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autowiring remote beans

 
Jeanne Boyarsky
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I have this working, but I don't understand something. I am writing a JUnit integration test that uses RmiServiceExporter to test a Spring bean on the server. On the server side, I autowire everything in normally including the JdbcTemplate/DataSource. In my JUnit test, I'm using Test Context framework to inject the bean with the RmiProxyFactoryBean. However, I need a JdbcTemplate/DataSource in the client configuration so the bean can get autowired on the client side. (I gave it a dummy one.)

This is the part I don't understand. As a human, I know that the client side one doesn't need the datasource injected as it will not be called. The bean is only there to make a remote call. Am I doing something wrong? Is there a better way to handle this?
 
Mark Spritzler
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Are you injecting by Interface type???

If I have a class that implements an interface and that class truly resides on the serverside. But you have the clientside using the ProxyFactoryBean, you tell the FactoryBean what interface the proxy should implement, which means it won't know of any dependencies like a DataSource on the client side.

So I have a Unit Test that the ProxyFactoryBean creates a bean that implements the interface of the bean that is on the remote side. So on the client side, there is no dependencies like DataSource, JdbcTemplate to inject into the client side.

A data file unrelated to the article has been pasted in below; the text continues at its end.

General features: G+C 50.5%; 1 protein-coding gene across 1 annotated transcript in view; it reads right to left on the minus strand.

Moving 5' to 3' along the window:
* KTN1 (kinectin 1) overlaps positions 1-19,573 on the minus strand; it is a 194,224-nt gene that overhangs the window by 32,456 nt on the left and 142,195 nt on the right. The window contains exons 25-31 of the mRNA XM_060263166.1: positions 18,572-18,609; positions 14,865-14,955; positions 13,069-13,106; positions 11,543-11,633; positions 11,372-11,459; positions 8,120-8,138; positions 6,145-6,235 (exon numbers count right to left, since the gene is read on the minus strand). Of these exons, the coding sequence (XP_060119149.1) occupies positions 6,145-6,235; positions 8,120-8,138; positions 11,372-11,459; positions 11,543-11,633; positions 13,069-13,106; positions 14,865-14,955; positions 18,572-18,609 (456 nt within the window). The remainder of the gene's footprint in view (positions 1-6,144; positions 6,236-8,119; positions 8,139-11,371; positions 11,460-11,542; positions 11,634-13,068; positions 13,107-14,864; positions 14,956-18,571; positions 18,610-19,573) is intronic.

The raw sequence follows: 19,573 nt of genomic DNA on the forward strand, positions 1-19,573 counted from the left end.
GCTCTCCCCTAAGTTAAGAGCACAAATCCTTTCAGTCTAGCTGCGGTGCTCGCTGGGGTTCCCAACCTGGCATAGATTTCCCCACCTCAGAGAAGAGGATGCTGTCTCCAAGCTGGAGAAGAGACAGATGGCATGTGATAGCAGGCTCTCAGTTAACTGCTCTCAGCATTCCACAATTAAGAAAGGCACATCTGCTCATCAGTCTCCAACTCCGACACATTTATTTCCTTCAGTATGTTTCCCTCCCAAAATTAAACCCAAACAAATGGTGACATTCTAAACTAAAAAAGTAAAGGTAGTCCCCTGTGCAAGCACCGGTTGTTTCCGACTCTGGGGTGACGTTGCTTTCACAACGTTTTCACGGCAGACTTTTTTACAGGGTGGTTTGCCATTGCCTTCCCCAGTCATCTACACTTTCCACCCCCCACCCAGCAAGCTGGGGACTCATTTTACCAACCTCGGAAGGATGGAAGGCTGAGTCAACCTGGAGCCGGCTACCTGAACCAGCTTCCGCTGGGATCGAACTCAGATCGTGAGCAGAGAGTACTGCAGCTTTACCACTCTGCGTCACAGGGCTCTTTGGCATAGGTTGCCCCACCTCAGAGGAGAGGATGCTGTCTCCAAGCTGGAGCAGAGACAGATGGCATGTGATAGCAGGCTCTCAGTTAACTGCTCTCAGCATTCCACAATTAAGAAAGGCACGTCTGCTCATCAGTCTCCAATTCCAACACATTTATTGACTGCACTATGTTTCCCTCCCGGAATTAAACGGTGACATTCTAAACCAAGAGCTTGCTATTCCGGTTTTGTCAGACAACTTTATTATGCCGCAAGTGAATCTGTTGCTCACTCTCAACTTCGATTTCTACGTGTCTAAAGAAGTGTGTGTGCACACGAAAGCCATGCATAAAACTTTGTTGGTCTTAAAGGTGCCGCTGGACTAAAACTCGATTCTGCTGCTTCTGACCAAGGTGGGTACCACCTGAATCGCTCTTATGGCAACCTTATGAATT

public interface ServerSideBean{…. (no dependencies here) }
public class RealBean implements ServerSideBean { dependency with @Autowired }

on the client side configuration of RmiProxyFactoryBean

<bean id="localRemoteVersion" class="…RmiProxyFactoryBean">
… set two properties one for RMI URL to lookup the bean the other to tell the Proxy what is it's interface, so in this case ServerSideBean.
</bean>

Mark
 
Jeanne Boyarsky
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I am injecting by the interface type. And I'm also wrapping the interface type when creating the proxy. I'm starting to suspect WebSphere weirdness with "what is the client" going on.
 
Mark Spritzler
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Jeanne Boyarsky wrote:I am injecting by the interface type. And I'm also wrapping the interface type when creating the proxy. I'm starting to suspect WebSphere weirdness with "what is the client" going on.


Then what on your client are you required to inject the DataSource or JdbcTemplate? There shouldn't be any client classes that need it. right?

Thanks

Mark
 
Jeanne Boyarsky
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Mark Spritzler wrote:
Jeanne Boyarsky wrote:I am injecting by the interface type. And I'm also wrapping the interface type when creating the proxy. I'm starting to suspect WebSphere weirdness with "what is the client" going on.


Then what on your client are you required to inject the DataSource or JdbcTemplate? There shouldn't be any client classes that need it. right?

Now that was a good question. You are correct; it had nothing to do with the bean I was injecting. The class I was exploring (which I didn't write and clearly didn't read carefully enough) extends AbstractTransactionalJUnit38SpringContextTests. (Long story why the test is using JUnit 3.8 and not 4.0). I switched it to AbstractJUnit38SpringContextTests and no longer need to inject the transaction.
 
Mark Spritzler
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Ah ok, so it was an Integration test with Spring.

Mark
 
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